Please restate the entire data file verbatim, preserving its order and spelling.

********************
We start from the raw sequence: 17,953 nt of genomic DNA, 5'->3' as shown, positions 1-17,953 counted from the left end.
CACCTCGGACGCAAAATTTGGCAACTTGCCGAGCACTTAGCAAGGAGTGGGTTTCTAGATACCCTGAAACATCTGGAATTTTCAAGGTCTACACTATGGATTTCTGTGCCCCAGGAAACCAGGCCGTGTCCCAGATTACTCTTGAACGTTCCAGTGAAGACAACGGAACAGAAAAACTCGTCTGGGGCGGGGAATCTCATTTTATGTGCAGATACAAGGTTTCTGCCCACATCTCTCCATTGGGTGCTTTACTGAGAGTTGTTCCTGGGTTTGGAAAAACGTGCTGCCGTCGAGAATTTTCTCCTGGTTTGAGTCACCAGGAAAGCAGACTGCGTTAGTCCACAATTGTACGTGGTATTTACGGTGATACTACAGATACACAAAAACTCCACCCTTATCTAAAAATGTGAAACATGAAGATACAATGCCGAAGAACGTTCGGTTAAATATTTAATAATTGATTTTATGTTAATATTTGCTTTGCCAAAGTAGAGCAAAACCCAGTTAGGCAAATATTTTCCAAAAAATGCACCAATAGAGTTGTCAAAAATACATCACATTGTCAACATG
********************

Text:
We start from the raw sequence: 17,953 nt of genomic DNA, 5'->3' as shown, positions 1-17,953 counted from the left end.
CACCTCGGACGCAAAATTTGGCAACTTGCCGAGCACTTAGCAAGGAGTGGGTTTCTAGATACCCTGAAACATCTGGAATTTTCAAGGTCTACACTATGGATTTCTGTGCCCCAGGAAACCAGGCCGTGTCCCAGATTACTCTTGAACGTTCCAGTGAAGACAACGGAACAGAAAAACTCGTCTGGGGCGGGGAATCTCATTTTATGTGCAGATACAAGGTTTCTGCCCACATCTCTCCATTGGGTGCTTTACTGAGAGTTGTTCCTGGGTTTGGAAAAACGTGCTGCCGTCGAGAATTTTCTCCTGGTTTGAGTCACCAGGAAAGCAGACTGCGTTAGTCCACAATTGTACGTGGTATTTACGGTGATACTACAGATACACAAAAACTCCACCCTTATCTAAAAATGTGAAACATGAAGATACAATGCCGAAGAACGTTCGGTTAAATATTTAATAATTGATTTTATGTTAATATTTGCTTTGCCAAAGTAGAGCAAAACCCAGTTAGGCAAATATTTTCCAAAAAATGCACCAATAGAGTTGTCAAAAATACATCACATTGTCAACATG